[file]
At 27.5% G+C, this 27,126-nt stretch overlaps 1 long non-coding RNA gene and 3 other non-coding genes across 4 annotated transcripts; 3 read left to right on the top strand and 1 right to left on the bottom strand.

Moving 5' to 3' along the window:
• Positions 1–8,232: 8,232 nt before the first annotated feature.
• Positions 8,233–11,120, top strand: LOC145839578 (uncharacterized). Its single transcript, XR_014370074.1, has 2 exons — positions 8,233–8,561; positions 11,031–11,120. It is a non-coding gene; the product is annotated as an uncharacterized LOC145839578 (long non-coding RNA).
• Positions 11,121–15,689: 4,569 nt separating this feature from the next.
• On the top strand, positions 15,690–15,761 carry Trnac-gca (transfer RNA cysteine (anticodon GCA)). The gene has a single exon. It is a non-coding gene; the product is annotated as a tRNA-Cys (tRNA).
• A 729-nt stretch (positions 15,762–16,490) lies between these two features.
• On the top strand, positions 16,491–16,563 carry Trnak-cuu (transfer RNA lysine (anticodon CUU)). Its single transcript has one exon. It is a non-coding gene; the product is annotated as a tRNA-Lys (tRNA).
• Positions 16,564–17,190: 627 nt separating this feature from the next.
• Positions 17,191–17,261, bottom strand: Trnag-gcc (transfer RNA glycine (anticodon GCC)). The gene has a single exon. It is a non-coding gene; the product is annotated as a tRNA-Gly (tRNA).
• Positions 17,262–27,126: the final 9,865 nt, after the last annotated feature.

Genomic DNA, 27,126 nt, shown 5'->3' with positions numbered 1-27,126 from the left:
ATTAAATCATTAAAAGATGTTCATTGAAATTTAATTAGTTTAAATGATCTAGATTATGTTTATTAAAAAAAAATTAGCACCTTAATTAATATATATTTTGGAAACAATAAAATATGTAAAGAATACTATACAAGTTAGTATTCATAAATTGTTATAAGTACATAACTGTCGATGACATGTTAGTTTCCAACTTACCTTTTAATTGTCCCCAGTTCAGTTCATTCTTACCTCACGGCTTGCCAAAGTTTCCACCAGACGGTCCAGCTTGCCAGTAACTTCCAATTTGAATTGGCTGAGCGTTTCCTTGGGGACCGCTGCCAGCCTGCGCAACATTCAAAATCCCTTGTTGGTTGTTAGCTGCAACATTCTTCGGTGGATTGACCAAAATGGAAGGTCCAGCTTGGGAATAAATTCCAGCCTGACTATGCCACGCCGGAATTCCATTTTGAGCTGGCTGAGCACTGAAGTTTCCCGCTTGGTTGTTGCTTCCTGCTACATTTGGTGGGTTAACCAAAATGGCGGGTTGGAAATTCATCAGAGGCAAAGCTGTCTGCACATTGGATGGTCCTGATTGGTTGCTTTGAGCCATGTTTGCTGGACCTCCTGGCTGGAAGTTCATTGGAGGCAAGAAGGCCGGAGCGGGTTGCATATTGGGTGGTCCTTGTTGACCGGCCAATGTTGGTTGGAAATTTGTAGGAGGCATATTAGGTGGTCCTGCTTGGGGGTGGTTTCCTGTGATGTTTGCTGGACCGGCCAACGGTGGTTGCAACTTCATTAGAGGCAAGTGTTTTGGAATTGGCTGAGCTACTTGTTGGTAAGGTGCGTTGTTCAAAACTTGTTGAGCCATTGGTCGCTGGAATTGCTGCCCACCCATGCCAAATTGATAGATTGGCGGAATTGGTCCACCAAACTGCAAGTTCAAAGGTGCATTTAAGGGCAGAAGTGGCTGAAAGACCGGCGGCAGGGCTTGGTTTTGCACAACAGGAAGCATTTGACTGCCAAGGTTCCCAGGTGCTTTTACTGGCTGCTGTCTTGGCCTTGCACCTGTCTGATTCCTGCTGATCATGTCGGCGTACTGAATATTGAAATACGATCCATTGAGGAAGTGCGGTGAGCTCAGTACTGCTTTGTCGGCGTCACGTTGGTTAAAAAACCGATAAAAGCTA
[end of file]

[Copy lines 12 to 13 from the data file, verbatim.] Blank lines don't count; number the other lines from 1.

Genomic DNA, 27,126 nt, shown 5'->3' with positions numbered 1-27,126 from the left:
ATTAAATCATTAAAAGATGTTCATTGAAATTTAATTAGTTTAAATGATCTAGATTATGTTTATTAAAAAAAAATTAGCACCTTAATTAATATATATTTTGGAAACAATAAAATATGTAAAGAATACTATACAAGTTAGTATTCATAAATTGTTATAAGTACATAACTGTCGATGACATGTTAGTTTCCAACTTACCTTTTAATTGTCCCCAGTTCAGTTCATTCTTACCTCACGGCTTGCCAAAGTTTCCACCAGACGGTCCAGCTTGCCAGTAACTTCCAATTTGAATTGGCTGAGCGTTTCCTTGGGGACCGCTGCCAGCCTGCGCAACATTCAAAATCCCTTGTTGGTTGTTAGCTGCAACATTCTTCGGTGGATTGACCAAAATGGAAGGTCCAGCTTGGGAATAAATTCCAGCCTGACTATGCCACGCCGGAATTCCATTTTGAGCTGGCTGAGCACTGAAGTTTCCCGCTTGGTTGTTGCTTCCTGCTACATTTGGTGGGTTAACCAAAATGGCGGGTTGGAAATTCATCAGAGGCAAAGCTGTCTGCACATTGGATGGTCCTGATTGGTTGCTTTGAGCCATGTTTGCTGGACCTCCTGGCTGGAAGTTCATTGGAGGCAAGAAGGCCGGAGCGGGTTGCATATTGGGTGGTCCTTGTTGACCGGCCAATGTTGGTTGGAAATTTGTAGGAGGCATATTAGGTGGTCCTGCTTGGGGGTGGTTTCCTGTGATGTTTGCTGGACCGGCCAACGGTGGTTGCAACTTCATTAGAGGCAAGTGTTTTGGAATTGGCTGAGCTACTTGTTGGTAAGGTGCGTTGTTCAAAACTTGTTGAGCCATTGGTCGCTGGAATTGCTGCCCACCCATGCCAAATTGATAGATTGGCGGAATTGGTCCACCAAACTGCAAGTTCAAAGGTGCATTTAAGGGCAGAAGTGGCTGAAAGACCGGCGGCAGGGCTTGGTTTTGCACAACAGGAAGCATTTGACTGCCAAGGTTCCCAGGTGCTTTTACTGGCTGCTGTCTTGGCCTTGCACCTGTCTGATTCCTGCTGATCATGTCGGCGTACTGAATATTGAAATACGATCCATTGAGGAAGTGCGGTGAGCTCAGTACTGCTTTGTCGGCGTCACGTTGGTTAAAAAACCGATAAAAGCTA